Comparative Neurology of the Telencephalon

Sven O. Ebbesson (Hrsg.)

ca. 97,07
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Naturwissenschaften, Medizin, Informatik, Technik / Klinische Fächer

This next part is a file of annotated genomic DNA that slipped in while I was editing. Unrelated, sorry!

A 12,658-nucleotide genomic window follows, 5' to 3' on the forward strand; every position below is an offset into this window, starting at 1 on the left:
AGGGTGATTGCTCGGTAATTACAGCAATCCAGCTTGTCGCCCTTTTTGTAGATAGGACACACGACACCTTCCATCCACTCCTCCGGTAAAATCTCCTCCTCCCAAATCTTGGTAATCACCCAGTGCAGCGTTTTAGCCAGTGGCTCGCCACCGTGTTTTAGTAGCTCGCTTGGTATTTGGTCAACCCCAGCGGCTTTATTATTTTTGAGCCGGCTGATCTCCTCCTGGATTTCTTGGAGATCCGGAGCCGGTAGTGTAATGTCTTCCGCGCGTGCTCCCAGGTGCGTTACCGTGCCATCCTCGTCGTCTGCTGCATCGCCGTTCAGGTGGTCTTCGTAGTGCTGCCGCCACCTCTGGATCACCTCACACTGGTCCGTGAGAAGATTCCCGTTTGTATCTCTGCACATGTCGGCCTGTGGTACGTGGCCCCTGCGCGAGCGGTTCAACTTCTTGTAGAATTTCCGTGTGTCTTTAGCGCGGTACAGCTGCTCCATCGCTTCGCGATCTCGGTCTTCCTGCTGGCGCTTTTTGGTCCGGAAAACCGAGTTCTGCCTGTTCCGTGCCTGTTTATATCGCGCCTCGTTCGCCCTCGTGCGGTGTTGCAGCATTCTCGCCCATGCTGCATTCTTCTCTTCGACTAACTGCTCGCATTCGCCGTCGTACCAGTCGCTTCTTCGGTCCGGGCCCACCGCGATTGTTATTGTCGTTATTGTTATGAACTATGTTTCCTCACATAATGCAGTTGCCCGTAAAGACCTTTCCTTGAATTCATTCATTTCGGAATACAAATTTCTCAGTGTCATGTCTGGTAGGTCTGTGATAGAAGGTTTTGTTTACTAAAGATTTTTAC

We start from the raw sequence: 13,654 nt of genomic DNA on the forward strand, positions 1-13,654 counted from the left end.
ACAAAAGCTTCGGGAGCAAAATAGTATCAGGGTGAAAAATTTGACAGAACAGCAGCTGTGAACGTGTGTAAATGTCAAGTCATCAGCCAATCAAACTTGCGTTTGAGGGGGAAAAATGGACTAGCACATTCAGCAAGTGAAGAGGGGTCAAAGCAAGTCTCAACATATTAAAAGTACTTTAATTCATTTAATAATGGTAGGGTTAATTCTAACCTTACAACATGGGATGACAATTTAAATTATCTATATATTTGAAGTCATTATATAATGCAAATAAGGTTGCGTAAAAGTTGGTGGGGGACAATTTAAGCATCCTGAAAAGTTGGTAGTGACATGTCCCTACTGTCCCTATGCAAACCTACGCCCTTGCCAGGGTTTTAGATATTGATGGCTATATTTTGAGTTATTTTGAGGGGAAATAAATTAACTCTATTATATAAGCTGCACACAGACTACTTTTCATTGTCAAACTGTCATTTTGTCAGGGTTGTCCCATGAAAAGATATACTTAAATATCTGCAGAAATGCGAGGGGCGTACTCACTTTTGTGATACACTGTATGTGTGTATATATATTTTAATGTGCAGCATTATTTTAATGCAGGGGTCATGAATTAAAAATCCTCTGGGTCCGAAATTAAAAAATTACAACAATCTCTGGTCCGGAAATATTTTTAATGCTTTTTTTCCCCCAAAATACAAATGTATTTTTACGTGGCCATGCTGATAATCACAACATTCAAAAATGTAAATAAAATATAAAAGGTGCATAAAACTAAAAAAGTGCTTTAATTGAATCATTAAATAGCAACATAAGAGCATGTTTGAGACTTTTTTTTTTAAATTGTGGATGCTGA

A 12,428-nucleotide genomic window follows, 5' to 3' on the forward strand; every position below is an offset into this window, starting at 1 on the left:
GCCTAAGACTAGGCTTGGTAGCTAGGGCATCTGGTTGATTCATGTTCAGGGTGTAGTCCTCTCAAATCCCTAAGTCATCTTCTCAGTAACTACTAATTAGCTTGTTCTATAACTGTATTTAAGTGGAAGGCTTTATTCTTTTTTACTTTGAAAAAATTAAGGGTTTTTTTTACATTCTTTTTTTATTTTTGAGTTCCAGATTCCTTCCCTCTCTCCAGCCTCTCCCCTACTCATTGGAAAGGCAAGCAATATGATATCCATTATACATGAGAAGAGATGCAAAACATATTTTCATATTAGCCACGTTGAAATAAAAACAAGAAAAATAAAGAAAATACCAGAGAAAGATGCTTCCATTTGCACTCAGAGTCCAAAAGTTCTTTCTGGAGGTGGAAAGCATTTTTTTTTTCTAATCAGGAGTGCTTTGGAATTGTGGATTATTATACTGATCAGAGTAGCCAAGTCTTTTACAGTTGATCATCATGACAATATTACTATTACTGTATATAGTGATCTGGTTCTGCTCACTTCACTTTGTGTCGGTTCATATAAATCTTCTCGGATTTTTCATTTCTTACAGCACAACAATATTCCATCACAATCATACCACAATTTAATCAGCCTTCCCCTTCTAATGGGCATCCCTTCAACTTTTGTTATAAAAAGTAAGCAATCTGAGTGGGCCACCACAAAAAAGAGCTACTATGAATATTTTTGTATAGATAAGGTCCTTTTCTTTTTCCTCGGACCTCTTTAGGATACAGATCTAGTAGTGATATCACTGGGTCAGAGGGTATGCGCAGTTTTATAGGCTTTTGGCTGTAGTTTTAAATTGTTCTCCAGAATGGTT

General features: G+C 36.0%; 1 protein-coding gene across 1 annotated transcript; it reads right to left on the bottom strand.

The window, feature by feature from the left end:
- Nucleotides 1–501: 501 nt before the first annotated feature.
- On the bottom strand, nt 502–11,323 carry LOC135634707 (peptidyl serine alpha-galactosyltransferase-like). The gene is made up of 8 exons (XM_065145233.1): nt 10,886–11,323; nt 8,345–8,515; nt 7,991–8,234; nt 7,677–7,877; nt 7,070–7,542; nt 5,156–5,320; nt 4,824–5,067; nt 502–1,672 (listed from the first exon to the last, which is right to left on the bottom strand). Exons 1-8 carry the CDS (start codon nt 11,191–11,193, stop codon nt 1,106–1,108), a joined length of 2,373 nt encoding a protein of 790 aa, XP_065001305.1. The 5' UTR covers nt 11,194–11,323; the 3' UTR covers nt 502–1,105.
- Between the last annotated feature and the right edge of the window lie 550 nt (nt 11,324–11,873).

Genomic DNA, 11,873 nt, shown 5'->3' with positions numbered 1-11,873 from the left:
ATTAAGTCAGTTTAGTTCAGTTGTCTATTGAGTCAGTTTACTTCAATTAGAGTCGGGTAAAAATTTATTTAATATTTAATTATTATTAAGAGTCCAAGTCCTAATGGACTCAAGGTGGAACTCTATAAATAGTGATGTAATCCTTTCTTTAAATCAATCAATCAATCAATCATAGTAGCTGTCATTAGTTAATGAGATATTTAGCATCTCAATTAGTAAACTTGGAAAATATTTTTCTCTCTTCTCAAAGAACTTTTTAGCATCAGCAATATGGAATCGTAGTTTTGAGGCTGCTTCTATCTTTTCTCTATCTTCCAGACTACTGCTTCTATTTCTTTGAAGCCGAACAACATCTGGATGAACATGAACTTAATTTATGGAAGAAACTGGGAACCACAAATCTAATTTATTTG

When a young graduate student sat before Percival Bailey in 1960 and spoke of his longstanding interest in zoology and his recent interest in the nervous system, he asked the then Director of the Illinois Neuropsychiatric Institute if there was support in the scientific establishment for research in evolutionary comparative neurology. Bailey patted his abdomen with both hands and thought for a moment. Finally he said: "e;Young man, there is no place for people like you."e; The graduate student was crestfallen. To a large extent what Bailey said is still true. The greater part of research in neurobiology is directed toward answering a single broad question. How do brains in general, and the human brain in particular, work? This is a legitimate and important question. It is not, however, the only question worth answering. This overweening emphasis on function, especially in regard to the human nervous is a result of the origins of neurology in the clinic. The professional school, system, site of most such research, has been remarkably well-insulated from many of the major concerns of biology.